This is the obstacle we recognized. By running continuous A/B tests, we've been able to overcome this obstacle -- we've made sure our customers are always reminded of the real baseline performance of their website as far as conversion rate, and who gets the credit for conversion growth.
How do you inject value transparency ?
Transparency works for both sides. Sure, our A/B testing program has helped us reduce churn in a big way, but we have gained much more from it. We are constantly on our toes, facing the performance of our product head on -- no filters.
The best example for me is the finance industry. Whether it's your pension, your investments or any other financial portfolio you hold, when these reports arrive every month, they always compare their own performance to that of the market or their competitors. It's a fantastic way to communicate your value in the most transparent, direct manner.
Related: This Software Company Can Boost Your Retention Rate
FairFly is another great example. Their value is brilliantly and inherently a part of their product: after you purchase an airline ticket, they will find you a cheaper one and reimburse you for the difference. You are literally getting the value in the form of money.
Why is it easy to forget about demonstrating value?
It's potentially a combination of two factors: the desire to make a profit and SaaS being more on the affordable side of the tech industry. It's about combining the pressures of unit economics with SaaS revenues often based on monthly billing, which means potentially low margins, especially for companies focused on consumers or small businesses, where the per-month revenue is the smallest.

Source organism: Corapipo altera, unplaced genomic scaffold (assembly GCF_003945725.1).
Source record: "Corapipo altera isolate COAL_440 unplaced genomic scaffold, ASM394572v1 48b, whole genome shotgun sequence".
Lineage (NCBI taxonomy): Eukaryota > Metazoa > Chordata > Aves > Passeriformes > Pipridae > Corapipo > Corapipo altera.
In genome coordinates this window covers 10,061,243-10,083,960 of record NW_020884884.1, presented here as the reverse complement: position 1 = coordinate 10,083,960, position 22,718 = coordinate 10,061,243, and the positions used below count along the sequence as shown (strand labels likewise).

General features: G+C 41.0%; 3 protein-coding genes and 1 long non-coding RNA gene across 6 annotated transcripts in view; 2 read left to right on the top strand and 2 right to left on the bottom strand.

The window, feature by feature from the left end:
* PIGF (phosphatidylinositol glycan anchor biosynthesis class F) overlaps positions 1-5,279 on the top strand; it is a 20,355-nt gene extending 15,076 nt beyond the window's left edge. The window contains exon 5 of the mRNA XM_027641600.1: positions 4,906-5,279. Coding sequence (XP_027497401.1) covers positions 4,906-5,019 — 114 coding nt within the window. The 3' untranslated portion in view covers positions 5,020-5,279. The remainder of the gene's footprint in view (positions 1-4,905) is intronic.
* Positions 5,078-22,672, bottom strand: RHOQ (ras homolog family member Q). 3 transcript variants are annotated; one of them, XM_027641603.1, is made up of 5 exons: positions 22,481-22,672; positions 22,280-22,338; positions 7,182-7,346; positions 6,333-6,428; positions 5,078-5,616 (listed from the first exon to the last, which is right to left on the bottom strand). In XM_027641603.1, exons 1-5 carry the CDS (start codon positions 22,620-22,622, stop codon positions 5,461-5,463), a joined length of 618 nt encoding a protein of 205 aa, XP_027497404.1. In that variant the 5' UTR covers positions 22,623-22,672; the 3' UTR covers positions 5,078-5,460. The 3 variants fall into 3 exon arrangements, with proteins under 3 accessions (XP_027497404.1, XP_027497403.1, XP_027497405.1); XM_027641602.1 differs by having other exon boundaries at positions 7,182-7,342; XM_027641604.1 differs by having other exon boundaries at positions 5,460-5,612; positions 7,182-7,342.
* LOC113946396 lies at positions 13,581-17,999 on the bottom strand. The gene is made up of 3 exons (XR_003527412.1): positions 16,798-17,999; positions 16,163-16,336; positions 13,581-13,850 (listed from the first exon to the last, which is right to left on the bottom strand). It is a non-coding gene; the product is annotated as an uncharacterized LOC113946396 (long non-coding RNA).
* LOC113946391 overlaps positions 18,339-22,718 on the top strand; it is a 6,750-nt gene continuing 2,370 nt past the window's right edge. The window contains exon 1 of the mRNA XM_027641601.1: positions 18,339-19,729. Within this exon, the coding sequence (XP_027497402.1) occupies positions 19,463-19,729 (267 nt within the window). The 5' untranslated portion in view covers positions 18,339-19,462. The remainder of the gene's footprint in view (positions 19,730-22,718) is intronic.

I believe that's where the impression comes from. Being optimistic, I see lots of efforts in SaaS to improve perceived value, exactly like we're doing with our ongoing proof of value and sharing this story.
What value can service providers demonstrate?
Here I would go back to the three elements of a value: product, experience and service. If, as a company, you are able to effectively communicate to your customers on these three levels simultaneously, then you have it. And these are the three stories that companies (also outside the SaaS space) need to tell their customers.
And by the way, I think that overarching value statements are a thing of the past. Don't just tell me you'll improve my life -- tell me how you'll do it.
What's next for your "radical transparency"?
We are moving our offices to a glass house. Just kidding.
Look: we're measured by raw leads. So the next logical step on our path to complete transparency is to be measured by the quality of our leads. Today we offer integration with marketing automation solutions like HubSpot, Marketo and Act-On and soon we'll expand to Pardot and Eloqua as well. But in order to really make headway, we are looking into CRM integrations, with Salesforce obviously at the top of the list.
Our aim with this follows the industry trend of closing the loop of the entire buyer journey. We want to be able to report to our customers not only the number of leads we generate, but their quality as well. We want to break it down completely: how many eventually converted from leads into marketing-qualified leads, opportunities, customers; what content along the journey made them convert; what is the best nurturing content for each persona.
We are even tuning our algorithm from leads to deals.
There's one more thing behind door number two. We believe that by doing this, we'll also assist marketers to deliver better results internally. The same way we are measured by leads, so are they. Sales departments are breathing down marketing's necks. Well, this is our way to not only prove our value, but also help marketers prove their own.
One of the hardest things about running a SaaS business is curbing your churn rate. With a little trial-and-error, A/B testing and the right software, you can lower your company's churn rate and convert more leads to customers on your website's front page.